Fashion Chat: Jason Wu

fashion chat, Jason Wu, designer interviews, haute couture
Once again I have Hudson’s Bay Company’s The Room to thank for allowing me access another fantastic designer. This time it was Jason Wu, and we sat down to talk couture detailing, slow fashion, and THAT Obama dress.

Alexandra Suhner Isenberg: I find in Canada we grasp onto “Canadian” designers, and take credit for them whenever we can. I didn’t realize you’d only lived in Vancouver for such a short time (from age 9 to 13) yet we still like to consider you as “from Vancouver.” What do you consider yourself as? Do you feel Canadian in any way?

Jason Wu: I guess I am sort of a child of the world, because I’ve lived in so many places. But Vancouver is definitely one of the places I lived in for the longest time, I built my foundations here before I went to high school in the States, and then went to France before I moved to New York.

ASI: What were you doing in France?

JW: I did my senior year there as an exchange student. A little adventure… I lived with a French family, it was fun.

ASI: Do you speak French?

JW: I didn’t when I got there, but I do now! But its not great.

fashion chat, Jason Wu, designer interviews, haute couture

ASI: Do you do any of your production over there?

JW: I do a lot of the craft oriented things there, the petals and feather pieces. Ninety percent of my clothes are made in the United States. It has been a really important mission of mine, to bring this kind of high end production to the US. There is something great about going across the street and seeing just how the things are made. I don’t think that can be replaced.

Talking about high low, I think fashion is so accessible now, in the best possible way, I am not one of those people that think buying an H&M piece is not just as good, I think the great part of fashion is that those brands makes the cycle come around a lot faster. But it also makes us, those of us that make designer price point collections, re-evaluate what we do. What are we doing that is so so special, different, its not just about the look, about how its made, the fabric, the touch, the feel. It is about all these little details that are really about you, something that makes it an investment piece. There is really a return to that emphasis.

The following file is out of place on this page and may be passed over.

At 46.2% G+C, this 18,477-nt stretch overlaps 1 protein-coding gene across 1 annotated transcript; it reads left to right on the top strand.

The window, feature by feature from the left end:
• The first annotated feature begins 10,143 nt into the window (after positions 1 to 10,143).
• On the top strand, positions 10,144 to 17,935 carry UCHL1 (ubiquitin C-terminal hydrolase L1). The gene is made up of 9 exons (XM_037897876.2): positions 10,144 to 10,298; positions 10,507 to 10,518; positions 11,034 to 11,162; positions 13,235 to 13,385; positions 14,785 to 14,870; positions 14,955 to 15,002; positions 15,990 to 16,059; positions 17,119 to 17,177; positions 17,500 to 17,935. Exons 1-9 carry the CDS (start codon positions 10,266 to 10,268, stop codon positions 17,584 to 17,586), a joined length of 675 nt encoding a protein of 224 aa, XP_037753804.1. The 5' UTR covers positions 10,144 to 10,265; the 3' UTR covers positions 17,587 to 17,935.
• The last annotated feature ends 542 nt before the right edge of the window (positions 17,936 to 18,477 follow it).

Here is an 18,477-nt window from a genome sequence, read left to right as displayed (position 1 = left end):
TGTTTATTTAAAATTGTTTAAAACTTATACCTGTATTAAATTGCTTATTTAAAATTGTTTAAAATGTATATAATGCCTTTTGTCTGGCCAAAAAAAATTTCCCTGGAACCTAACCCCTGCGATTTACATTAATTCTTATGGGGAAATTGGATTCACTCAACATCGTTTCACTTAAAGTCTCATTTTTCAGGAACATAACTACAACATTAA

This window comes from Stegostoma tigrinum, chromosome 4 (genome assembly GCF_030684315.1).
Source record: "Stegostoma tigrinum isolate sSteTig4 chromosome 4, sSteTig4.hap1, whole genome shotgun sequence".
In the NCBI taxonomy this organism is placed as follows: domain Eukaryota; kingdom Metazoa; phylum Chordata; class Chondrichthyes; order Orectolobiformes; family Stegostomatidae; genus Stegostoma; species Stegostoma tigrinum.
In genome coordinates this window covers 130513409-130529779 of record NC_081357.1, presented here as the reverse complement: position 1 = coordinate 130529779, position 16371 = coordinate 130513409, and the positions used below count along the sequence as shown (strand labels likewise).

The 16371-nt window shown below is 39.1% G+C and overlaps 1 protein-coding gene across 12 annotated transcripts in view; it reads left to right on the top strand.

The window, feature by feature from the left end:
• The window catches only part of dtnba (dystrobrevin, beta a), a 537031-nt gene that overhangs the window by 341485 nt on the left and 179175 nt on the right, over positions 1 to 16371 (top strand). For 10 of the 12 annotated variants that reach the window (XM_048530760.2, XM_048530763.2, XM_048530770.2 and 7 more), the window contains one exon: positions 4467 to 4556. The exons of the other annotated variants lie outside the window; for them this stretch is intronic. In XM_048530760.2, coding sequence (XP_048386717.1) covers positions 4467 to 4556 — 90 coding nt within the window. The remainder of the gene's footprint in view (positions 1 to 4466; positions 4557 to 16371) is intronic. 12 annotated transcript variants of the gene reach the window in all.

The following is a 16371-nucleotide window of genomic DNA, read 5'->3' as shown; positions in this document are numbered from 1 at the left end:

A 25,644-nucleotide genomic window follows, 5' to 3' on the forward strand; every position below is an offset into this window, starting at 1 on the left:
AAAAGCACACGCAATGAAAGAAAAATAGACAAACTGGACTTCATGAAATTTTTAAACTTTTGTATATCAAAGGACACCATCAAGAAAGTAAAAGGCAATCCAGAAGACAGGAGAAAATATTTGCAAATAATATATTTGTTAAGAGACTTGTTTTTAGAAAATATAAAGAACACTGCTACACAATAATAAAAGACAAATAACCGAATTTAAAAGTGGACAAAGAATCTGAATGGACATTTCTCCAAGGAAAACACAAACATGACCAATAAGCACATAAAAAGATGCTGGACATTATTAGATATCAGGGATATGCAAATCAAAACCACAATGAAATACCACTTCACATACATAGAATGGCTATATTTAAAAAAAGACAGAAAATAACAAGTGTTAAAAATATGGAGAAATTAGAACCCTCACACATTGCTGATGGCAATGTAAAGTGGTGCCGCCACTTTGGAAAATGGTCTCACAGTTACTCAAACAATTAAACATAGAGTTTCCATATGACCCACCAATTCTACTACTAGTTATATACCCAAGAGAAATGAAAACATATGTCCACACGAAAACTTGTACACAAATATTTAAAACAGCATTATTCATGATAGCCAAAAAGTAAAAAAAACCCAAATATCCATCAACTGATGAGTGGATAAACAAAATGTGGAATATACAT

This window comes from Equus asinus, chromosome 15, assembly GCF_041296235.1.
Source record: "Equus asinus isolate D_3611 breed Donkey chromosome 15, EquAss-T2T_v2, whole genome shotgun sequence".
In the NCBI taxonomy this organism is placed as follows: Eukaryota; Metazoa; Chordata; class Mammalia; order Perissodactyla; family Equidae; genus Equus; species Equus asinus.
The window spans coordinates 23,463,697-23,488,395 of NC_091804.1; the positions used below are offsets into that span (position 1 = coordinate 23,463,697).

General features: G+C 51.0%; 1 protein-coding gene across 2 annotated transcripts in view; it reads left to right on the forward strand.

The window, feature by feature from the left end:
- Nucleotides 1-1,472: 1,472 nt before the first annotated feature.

At one point, designer clothes were just something that was expensive, I think that ten years ago it was becoming like that. But now with the combination of the fast fashion and the economy, the idea of just buying something that is truly worth it, has become important. We have to think that way, people aren’t going to just buy it because you are a high priced designer. You charge a lot because every single piece is done by hand, the fabric is loomed in the old fashioned way, the stitching on the hem is the most impeccable you have ever seen, the inside is bound in a contrast colour. All those little things that only the wearer knows is important.

fashion chat, Jason Wu, designer interviews, haute couture

One of the Jason Wu dresses in The Bay's The Room, with a closeup on the detail.

ASI: It is interesting that you talk about preserving those skills in New York, in France, Chanel have bought a lot of those small ateliers to keep them going.

JW: I think it is very important.

ASI: When I worked at Sonia Rykiel we used to get our flowers done at Le Marié.

JW: I work with them a lot.

ASI: They are amazing.

JW: So beautiful!

ASI: It is good to hear that those skills are being maintained, because if not, you lose them.

fashion chat, Jason Wu, designer interviews, haute couture

JW: I think America, New York was considered more commercial for many years. I think there is a new energy n New York right now, for fashion. Fashion there is quite exciting, there is quite a lot of new people. I think there it is a good time to be bringing this new level of fashion back to the States.

(At this point Jason shows me some images of beautiful silk flowers on his iphone. Of course I stupidly forgot to ask him to send me the photo!)

ASI: We used to do tons of flowers like that at Rykiel.